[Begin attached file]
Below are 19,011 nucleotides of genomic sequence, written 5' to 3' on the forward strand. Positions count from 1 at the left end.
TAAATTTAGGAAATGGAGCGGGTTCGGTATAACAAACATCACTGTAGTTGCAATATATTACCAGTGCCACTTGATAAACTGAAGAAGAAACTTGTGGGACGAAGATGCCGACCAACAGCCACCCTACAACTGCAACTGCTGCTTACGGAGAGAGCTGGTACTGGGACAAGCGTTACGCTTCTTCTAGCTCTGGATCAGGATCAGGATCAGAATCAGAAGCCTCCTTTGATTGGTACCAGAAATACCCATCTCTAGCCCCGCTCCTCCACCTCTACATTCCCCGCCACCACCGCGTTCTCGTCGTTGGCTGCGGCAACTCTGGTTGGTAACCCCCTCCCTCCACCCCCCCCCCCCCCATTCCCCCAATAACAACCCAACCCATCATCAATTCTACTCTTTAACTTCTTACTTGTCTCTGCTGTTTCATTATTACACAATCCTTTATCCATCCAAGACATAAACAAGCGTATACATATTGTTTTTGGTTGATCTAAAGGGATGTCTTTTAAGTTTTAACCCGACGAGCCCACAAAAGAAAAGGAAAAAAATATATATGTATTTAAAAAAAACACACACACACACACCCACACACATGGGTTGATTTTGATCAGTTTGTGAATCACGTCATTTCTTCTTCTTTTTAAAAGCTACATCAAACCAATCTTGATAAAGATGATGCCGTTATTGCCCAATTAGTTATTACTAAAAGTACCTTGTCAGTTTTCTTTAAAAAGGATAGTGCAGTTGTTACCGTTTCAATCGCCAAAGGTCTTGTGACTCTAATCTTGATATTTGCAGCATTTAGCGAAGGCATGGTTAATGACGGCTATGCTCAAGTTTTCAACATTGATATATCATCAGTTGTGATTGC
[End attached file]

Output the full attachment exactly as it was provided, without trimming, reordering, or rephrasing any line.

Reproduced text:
Below are 19,011 nucleotides of genomic sequence, written 5' to 3' on the forward strand. Positions count from 1 at the left end.
TAAATTTAGGAAATGGAGCGGGTTCGGTATAACAAACATCACTGTAGTTGCAATATATTACCAGTGCCACTTGATAAACTGAAGAAGAAACTTGTGGGACGAAGATGCCGACCAACAGCCACCCTACAACTGCAACTGCTGCTTACGGAGAGAGCTGGTACTGGGACAAGCGTTACGCTTCTTCTAGCTCTGGATCAGGATCAGGATCAGAATCAGAAGCCTCCTTTGATTGGTACCAGAAATACCCATCTCTAGCCCCGCTCCTCCACCTCTACATTCCCCGCCACCACCGCGTTCTCGTCGTTGGCTGCGGCAACTCTGGTTGGTAACCCCCTCCCTCCACCCCCCCCCCCCCCATTCCCCCAATAACAACCCAACCCATCATCAATTCTACTCTTTAACTTCTTACTTGTCTCTGCTGTTTCATTATTACACAATCCTTTATCCATCCAAGACATAAACAAGCGTATACATATTGTTTTTGGTTGATCTAAAGGGATGTCTTTTAAGTTTTAACCCGACGAGCCCACAAAAGAAAAGGAAAAAAATATATATGTATTTAAAAAAAACACACACACACACACCCACACACATGGGTTGATTTTGATCAGTTTGTGAATCACGTCATTTCTTCTTCTTTTTAAAAGCTACATCAAACCAATCTTGATAAAGATGATGCCGTTATTGCCCAATTAGTTATTACTAAAAGTACCTTGTCAGTTTTCTTTAAAAAGGATAGTGCAGTTGTTACCGTTTCAATCGCCAAAGGTCTTGTGACTCTAATCTTGATATTTGCAGCATTTAGCGAAGGCATGGTTAATGACGGCTATGCTCAAGTTTTCAACATTGATATATCATCAGTTGTGATTGC